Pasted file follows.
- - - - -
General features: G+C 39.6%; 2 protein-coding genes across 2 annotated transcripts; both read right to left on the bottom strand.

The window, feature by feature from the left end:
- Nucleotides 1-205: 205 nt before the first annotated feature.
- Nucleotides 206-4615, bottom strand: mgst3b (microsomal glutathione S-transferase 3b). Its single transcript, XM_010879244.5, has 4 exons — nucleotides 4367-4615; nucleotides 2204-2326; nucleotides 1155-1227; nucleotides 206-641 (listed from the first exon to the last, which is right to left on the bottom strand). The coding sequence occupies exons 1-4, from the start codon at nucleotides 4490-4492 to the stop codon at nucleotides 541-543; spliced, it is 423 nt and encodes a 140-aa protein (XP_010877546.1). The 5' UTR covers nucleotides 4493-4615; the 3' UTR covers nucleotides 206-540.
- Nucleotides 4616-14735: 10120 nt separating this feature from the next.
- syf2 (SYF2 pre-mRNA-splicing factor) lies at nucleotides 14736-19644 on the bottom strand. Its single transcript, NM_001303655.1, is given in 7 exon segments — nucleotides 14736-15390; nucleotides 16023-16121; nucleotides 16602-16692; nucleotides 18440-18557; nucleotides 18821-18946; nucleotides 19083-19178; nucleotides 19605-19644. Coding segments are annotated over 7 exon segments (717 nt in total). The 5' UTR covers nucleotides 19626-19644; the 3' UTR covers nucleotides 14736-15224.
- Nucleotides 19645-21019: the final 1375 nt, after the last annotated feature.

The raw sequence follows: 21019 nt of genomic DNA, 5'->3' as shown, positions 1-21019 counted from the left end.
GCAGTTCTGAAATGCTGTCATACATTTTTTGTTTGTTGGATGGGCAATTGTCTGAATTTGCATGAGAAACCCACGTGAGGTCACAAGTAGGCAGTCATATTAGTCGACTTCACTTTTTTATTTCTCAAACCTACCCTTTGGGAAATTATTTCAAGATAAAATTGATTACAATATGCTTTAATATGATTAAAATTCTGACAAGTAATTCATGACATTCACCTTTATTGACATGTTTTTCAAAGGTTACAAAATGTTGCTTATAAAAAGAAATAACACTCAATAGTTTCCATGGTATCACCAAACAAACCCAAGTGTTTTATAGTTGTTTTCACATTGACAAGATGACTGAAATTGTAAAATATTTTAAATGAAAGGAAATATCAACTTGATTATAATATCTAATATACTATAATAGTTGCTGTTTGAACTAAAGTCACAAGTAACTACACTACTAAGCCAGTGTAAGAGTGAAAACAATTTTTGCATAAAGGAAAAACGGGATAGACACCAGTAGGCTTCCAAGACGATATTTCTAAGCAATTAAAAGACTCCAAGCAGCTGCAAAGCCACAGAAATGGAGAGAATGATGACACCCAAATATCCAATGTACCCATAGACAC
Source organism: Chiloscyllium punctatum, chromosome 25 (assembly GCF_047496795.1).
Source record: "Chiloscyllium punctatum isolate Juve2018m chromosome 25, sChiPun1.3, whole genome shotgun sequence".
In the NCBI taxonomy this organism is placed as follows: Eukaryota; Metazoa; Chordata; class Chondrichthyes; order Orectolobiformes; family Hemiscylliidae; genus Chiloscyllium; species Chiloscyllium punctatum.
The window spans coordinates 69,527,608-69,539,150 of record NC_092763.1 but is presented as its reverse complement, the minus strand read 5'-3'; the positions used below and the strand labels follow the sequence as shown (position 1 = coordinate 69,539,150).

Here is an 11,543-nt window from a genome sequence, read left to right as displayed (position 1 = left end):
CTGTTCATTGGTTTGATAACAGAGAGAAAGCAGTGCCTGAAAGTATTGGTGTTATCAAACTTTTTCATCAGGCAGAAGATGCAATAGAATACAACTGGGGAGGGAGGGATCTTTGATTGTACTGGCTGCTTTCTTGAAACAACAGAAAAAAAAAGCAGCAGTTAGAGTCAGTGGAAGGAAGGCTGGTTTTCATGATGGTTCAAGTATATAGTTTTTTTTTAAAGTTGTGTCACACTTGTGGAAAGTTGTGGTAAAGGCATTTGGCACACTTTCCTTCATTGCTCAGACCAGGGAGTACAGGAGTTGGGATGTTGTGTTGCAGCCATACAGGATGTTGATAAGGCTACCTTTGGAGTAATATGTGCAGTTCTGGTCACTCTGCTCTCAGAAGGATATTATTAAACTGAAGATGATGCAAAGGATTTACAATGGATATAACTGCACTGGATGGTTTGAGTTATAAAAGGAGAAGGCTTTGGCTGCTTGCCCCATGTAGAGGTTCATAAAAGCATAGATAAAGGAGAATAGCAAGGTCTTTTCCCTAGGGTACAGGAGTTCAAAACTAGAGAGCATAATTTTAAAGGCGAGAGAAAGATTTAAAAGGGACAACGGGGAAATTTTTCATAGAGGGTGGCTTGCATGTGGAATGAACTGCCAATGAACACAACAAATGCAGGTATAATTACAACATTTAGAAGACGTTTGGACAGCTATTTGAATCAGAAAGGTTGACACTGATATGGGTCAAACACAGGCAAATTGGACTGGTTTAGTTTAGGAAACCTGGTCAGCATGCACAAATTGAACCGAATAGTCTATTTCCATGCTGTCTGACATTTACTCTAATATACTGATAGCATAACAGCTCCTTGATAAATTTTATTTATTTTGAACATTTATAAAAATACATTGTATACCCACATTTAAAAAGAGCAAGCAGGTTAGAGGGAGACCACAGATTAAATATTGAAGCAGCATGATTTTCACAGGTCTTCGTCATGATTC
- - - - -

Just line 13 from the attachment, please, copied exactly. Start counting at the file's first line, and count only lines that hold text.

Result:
The window spans coordinates 69,527,608-69,539,150 of record NC_092763.1 but is presented as its reverse complement, the minus strand read 5'-3'; the positions used below and the strand labels follow the sequence as shown (position 1 = coordinate 69,539,150).